IV. REAGAN AND RACE
One common media-elite attack on Reagan’s domestic policy was the notion that Reagan was waging “war on the poor,” and that was often a shorthand way of saying a war on black Americans. Using their definition of “civil rights”—anything which adds government-mandated advantages for racial minorities is “civil rights” progress – liberal journalists suggested to less sophisticated readers and viewers that somehow Ronald Reagan was against liberty for minorities. But it often grew worse, with inaccurate psychoanalysis which suggested Reagan was somehow gunning for blacks, encouraging bitter white supremacists by speaking of color-blindness.
Perhaps because they take all their race cues from liberal activist groups, the media ignored how blacks actually prospered in the Reagan years. Even the liberal Joint Center for Political Studies estimated the black middle class grew by one-third from 1980 to 1988, from 3.6 million to 4.8 million. In addition, black employment from 1982 to 1987 grew twice as fast (up 24.9 percent) as white employment. Real black median family income rose 12.7 percent from 1981 to 1987, 46 percent faster than whites. But reporters evaluated Reagan based on the evaluations of liberal friends, not hard data.
“I’m kind of surprised at President Reagan, because based on his personal history in Hollywood, I’m surprised he has not been an advocate of civil rights....I had heard that he was very open minded, broad minded person, that he cared about human rights....But the record is abysmal.”
— CBS News correspondent Lesley Stahl on Howard Cosell’s Speaking of
Everything, April 10, 1988.
“At the same time, some experts said, years in which the Reagan administration questioned the value of racial quotas and affirmative action made speaking out against such programs acceptable. This, they contend, made it easier for racists to openly express their attitudes. Groups like the Klan and the Skinheads have both begun targeting the young for recruitment.”
— Kirk Johnson in The New York Times, August 27, 1989.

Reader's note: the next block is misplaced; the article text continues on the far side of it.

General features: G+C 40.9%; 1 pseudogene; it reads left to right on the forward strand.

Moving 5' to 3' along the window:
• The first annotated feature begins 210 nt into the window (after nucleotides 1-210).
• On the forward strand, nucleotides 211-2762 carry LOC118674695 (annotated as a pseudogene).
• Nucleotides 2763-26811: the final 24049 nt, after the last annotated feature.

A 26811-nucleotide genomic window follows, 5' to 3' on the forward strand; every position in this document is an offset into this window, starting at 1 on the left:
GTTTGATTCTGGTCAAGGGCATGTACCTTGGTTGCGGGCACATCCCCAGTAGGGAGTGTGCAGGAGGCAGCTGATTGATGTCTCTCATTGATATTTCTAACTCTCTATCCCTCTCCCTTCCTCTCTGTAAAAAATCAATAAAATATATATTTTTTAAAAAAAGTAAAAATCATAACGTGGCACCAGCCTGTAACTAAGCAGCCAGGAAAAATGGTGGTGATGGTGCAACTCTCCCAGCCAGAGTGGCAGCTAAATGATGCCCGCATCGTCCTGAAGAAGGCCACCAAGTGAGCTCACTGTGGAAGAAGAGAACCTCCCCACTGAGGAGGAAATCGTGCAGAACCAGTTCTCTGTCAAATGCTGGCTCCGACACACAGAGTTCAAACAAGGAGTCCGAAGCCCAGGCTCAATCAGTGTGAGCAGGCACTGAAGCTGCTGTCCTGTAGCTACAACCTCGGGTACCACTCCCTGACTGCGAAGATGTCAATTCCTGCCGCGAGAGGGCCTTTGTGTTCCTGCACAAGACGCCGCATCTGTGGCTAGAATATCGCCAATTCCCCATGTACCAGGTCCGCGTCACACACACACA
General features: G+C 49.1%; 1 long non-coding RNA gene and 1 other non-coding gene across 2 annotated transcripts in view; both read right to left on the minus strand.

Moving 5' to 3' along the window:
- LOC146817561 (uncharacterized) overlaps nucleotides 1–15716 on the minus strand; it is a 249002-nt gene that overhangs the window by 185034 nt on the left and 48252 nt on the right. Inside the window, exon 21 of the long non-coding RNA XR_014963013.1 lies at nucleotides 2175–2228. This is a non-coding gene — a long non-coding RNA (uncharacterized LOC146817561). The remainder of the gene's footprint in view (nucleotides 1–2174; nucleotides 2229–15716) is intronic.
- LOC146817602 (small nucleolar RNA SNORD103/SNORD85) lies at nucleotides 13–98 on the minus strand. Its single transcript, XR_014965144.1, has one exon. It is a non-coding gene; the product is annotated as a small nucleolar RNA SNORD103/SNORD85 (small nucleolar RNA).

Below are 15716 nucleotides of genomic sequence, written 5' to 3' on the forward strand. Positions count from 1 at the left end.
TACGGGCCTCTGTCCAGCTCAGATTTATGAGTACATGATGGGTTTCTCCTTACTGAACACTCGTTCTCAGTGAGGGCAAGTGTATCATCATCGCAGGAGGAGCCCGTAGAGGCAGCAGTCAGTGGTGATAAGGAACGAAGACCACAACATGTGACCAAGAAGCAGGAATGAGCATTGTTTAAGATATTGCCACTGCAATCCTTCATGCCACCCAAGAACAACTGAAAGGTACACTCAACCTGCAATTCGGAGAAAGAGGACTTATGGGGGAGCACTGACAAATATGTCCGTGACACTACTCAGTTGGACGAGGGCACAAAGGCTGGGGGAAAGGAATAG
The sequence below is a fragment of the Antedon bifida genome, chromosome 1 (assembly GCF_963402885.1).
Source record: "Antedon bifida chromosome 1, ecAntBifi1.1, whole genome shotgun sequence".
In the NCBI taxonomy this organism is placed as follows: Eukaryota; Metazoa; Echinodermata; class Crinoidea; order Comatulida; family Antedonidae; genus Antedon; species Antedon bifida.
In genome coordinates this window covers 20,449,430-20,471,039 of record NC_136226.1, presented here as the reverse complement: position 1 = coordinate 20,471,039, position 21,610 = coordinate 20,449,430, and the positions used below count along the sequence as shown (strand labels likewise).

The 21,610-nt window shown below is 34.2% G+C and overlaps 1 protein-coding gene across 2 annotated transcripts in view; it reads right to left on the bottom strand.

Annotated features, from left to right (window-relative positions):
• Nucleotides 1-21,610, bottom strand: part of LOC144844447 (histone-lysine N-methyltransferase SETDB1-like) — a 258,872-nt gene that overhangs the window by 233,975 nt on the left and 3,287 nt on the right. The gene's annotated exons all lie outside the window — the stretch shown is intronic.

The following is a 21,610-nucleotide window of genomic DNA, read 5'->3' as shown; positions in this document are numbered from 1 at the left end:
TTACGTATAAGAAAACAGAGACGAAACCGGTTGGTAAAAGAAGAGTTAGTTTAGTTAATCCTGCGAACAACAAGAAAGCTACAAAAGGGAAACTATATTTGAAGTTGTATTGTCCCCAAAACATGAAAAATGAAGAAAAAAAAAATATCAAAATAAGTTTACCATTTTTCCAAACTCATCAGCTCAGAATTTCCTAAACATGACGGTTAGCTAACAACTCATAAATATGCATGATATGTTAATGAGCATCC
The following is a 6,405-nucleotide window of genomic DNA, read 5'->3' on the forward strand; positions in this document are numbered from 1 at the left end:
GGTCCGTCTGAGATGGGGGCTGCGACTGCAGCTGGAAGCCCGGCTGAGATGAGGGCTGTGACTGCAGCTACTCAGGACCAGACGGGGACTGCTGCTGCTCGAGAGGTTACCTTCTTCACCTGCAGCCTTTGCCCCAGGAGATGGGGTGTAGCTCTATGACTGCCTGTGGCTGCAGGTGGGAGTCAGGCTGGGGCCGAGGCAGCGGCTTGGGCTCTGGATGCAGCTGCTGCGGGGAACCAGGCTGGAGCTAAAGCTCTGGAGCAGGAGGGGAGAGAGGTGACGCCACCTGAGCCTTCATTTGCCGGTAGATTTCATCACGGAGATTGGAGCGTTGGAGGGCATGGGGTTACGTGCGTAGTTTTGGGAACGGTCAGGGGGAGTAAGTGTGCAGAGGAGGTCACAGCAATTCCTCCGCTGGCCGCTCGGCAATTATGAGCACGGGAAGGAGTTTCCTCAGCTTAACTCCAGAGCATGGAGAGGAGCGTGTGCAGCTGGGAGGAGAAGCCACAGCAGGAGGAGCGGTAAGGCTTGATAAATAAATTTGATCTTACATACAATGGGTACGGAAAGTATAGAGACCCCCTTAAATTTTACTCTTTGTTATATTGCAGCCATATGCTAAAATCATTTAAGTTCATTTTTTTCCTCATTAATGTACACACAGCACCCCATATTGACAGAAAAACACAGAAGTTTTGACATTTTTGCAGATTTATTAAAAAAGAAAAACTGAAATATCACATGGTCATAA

“The right gets away with blaming liberals for their efforts to help the poor, but what the right is really objecting to is the fact that the poor are primarily black. The man who sits in the White House today opposed the Civil Rights Act. So did Ronald Reagan. This crowd is really fighting a retroactive civil rights war to prevent the people they dislike because of their color from achieving success in American life.”
— PBS’s Bill Moyers in an interview with Washington Post Magazine reporter Eric Alterman, September 1, 1991.
“The gap between white and black [life spans] has remained stubbornly wide, and it increased sharply during the Reagan years, when many social programs that helped minorities were slashed.”
— Time magazine staff writer Christine Gorman in her article from September 16, 1991, “Why Do Blacks Die Young?”
“The Republicans, for 25 years, have seldom avoided the temptation to play the race card politically in this country....In the ‘70s, Ronald Reagan, and the late ‘70s, he ran for President in 1980 talking about welfare queens, associating the Great Society programs with minorities, and with waste, and with crime in the streets. There has been a consistent impulse, Willie Horton was just a continuation of that, to use this issue to divide people.”
— U.S. News & World Report Senior Writer Steven Roberts on
Washington Week in Review, May 8, 1992.
“Emboldened by a sea change during the Reagan-Bush era, conservatives scolded, ‘it’s all your fault.’ Dismissively this camp insisted that what blacks need are mainstream American values — read white values. Go to school, get a job, get married, they exhorted, and the family will be just fine.”
— Newsweek General Editor Michele Ingrassia, August 30, 1993.
“In the wake of the somewhat new hostilities bred in the Reagan ‘80s, how do you assess the state of race relations in this country today?”
— Bryant Gumbel to National Urban League President Hugh Price, July 28, 1994
“The sad truth is that many Republican leaders remain in a massive state of denial about the party’s four-decade-long addiction to race-baiting. They won’t make any headway with blacks by bashing Lott if they persist in giving Ronald Reagan a pass for his racial policies....It’s with Reagan, who set a standard for exploiting white anger and resentment rarely seen since George Wallace stood in the schoolhouse door, that the Republican [Party]’s selective memory about its race-baiting habit really stands out.”
— Time’s Jack E. White in a column posted on Time.com on December 14, 2002.
to Section 5
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